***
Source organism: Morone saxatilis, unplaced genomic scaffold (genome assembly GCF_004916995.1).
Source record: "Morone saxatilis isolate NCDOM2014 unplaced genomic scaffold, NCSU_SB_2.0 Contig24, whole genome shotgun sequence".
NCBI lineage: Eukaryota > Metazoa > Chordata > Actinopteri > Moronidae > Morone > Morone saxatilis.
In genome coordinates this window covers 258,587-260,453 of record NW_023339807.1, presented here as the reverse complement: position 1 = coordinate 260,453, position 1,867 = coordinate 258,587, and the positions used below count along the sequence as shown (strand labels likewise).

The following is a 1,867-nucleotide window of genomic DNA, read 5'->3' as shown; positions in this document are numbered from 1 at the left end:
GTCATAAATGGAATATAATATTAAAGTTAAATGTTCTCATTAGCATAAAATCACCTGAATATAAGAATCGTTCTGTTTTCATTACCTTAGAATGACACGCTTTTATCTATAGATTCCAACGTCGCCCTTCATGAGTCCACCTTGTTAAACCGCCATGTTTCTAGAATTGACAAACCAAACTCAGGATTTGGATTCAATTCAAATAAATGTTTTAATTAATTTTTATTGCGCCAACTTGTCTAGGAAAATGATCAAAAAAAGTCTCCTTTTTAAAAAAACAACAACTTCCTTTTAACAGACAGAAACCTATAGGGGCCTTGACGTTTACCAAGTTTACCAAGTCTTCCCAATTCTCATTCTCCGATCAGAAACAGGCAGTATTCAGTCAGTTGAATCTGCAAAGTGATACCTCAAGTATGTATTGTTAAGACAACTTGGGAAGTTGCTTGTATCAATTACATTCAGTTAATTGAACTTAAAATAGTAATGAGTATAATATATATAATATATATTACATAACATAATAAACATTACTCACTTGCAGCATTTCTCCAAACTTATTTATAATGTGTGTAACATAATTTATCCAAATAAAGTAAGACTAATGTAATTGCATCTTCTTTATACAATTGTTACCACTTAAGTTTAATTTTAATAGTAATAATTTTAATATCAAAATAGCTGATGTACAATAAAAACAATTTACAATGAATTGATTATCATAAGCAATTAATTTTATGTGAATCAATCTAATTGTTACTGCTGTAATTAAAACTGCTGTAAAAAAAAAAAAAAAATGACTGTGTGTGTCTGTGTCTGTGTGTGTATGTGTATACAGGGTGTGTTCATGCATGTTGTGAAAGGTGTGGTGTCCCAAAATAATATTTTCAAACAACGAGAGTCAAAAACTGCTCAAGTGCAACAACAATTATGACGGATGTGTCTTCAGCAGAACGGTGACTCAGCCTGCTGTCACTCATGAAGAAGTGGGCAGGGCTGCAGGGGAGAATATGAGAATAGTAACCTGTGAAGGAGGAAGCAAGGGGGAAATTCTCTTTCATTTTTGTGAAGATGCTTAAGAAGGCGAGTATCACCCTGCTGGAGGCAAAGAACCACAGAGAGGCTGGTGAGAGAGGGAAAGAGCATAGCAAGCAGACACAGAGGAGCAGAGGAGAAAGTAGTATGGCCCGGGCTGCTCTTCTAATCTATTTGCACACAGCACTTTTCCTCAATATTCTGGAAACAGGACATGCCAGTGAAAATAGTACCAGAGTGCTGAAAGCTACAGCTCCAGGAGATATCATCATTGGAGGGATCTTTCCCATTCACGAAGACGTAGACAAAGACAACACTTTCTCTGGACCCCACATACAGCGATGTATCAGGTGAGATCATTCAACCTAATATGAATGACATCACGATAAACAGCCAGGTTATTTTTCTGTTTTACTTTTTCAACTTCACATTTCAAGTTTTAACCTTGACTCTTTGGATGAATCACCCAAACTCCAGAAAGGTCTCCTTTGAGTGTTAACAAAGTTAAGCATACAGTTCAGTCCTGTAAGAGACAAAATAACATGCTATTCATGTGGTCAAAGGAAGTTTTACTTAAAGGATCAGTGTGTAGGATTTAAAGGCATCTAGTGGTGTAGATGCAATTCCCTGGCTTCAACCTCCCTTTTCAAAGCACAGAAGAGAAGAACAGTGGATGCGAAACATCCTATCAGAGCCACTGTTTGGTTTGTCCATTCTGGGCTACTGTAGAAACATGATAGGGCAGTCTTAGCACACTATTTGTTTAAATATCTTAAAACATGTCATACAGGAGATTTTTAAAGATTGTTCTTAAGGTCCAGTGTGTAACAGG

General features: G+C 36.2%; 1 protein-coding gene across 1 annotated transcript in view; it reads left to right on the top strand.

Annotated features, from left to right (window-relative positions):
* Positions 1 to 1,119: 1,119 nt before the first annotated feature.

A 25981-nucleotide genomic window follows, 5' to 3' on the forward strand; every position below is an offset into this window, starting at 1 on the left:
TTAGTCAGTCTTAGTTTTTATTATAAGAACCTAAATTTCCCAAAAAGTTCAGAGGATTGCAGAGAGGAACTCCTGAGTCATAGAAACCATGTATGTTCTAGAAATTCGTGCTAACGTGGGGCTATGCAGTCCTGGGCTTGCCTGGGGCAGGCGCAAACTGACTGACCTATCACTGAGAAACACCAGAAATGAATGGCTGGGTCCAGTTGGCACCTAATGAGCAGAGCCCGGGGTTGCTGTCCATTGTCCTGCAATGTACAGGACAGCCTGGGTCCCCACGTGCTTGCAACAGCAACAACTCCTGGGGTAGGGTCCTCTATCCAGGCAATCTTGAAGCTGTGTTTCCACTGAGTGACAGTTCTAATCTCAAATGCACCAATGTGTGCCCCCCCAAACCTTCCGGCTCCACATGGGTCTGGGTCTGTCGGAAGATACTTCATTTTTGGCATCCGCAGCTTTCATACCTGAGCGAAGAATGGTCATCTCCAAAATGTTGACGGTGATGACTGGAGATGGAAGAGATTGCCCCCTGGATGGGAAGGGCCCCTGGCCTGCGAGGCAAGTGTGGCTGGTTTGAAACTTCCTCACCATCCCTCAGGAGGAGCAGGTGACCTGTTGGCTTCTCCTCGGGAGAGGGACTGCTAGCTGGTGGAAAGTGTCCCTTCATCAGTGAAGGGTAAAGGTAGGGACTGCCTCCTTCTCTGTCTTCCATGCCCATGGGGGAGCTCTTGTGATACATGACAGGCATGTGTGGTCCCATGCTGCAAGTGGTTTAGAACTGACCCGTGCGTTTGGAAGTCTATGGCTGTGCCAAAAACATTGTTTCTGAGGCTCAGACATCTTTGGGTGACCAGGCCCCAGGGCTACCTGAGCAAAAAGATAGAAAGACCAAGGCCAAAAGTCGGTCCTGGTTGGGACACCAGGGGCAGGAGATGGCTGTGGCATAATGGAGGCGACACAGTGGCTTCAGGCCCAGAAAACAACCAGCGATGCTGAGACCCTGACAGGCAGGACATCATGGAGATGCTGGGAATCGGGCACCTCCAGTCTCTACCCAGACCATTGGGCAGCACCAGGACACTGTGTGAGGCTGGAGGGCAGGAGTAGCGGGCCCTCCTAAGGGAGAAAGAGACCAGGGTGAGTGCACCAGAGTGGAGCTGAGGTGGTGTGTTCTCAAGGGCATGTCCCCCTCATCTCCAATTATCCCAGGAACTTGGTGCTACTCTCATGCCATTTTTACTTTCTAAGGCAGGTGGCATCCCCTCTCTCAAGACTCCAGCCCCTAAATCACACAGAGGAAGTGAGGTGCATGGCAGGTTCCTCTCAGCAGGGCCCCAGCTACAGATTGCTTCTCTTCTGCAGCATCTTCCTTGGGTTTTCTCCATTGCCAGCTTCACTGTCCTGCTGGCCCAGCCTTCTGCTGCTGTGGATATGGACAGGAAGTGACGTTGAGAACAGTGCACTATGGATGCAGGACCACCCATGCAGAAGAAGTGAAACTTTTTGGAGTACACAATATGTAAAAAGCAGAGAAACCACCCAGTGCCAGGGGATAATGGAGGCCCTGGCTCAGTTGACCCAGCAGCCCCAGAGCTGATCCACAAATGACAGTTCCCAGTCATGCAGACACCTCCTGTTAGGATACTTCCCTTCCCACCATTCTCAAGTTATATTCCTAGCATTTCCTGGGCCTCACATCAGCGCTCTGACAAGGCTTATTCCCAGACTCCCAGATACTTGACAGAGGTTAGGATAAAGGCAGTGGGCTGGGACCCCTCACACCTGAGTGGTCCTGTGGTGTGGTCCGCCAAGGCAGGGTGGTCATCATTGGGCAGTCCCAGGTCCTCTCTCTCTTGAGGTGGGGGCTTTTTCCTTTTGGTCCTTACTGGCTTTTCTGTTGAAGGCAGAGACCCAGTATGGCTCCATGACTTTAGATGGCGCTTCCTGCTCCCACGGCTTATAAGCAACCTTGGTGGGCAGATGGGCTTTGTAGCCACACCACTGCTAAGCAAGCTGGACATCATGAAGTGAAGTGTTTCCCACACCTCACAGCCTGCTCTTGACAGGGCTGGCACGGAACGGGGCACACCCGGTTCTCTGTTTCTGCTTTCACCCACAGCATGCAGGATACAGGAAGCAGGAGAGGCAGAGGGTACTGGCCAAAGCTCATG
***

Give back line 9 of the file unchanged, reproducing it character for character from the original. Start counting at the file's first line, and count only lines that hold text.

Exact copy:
* Positions 1 to 1,119: 1,119 nt before the first annotated feature.